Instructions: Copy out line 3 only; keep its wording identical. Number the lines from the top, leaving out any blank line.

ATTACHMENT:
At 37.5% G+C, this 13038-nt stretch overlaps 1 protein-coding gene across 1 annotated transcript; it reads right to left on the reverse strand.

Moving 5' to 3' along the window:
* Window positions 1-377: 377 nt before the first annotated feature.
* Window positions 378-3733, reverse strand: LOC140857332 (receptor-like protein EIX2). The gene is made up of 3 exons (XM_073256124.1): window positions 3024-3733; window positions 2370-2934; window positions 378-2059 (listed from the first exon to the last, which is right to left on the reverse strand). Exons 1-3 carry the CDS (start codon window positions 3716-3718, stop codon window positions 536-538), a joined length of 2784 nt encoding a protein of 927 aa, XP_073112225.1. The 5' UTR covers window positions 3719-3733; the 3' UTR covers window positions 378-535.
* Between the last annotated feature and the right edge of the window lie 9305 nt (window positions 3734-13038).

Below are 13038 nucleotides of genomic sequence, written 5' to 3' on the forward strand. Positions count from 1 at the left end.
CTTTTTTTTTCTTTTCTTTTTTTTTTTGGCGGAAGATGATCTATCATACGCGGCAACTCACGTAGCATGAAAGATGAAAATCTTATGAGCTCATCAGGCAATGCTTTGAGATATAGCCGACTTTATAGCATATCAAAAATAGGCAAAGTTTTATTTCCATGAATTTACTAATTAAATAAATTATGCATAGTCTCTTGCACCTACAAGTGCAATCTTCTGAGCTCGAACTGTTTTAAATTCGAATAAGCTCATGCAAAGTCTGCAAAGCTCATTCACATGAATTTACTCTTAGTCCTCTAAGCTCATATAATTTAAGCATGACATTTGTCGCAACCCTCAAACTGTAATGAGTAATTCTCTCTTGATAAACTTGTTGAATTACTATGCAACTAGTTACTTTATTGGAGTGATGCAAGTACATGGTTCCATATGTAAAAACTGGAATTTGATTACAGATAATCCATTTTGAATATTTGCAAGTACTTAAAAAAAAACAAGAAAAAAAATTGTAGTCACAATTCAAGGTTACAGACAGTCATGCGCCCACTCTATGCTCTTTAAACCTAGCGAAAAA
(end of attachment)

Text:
* Window positions 1-377: 377 nt before the first annotated feature.